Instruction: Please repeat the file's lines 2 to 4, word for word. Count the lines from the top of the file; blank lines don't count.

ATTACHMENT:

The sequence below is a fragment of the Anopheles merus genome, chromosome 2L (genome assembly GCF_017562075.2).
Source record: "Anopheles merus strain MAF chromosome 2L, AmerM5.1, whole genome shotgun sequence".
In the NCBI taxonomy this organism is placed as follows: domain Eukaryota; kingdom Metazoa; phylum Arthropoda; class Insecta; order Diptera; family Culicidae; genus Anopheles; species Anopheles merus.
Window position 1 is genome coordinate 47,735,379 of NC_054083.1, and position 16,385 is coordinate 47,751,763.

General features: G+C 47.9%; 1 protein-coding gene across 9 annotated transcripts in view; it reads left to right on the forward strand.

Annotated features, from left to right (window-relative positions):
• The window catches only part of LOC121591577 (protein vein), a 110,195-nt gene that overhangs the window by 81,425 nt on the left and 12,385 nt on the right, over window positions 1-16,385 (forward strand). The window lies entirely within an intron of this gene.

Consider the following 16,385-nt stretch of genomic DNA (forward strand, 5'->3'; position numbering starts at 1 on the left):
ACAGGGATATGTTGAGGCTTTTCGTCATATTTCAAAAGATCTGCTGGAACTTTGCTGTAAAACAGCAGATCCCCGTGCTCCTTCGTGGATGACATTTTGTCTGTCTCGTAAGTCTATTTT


Source record: "Anopheles merus strain MAF chromosome 2L, AmerM5.1, whole genome shotgun sequence".
In the NCBI taxonomy this organism is placed as follows: domain Eukaryota; kingdom Metazoa; phylum Arthropoda; class Insecta; order Diptera; family Culicidae; genus Anopheles; species Anopheles merus.
Window position 1 is genome coordinate 47,735,379 of NC_054083.1, and position 16,385 is coordinate 47,751,763.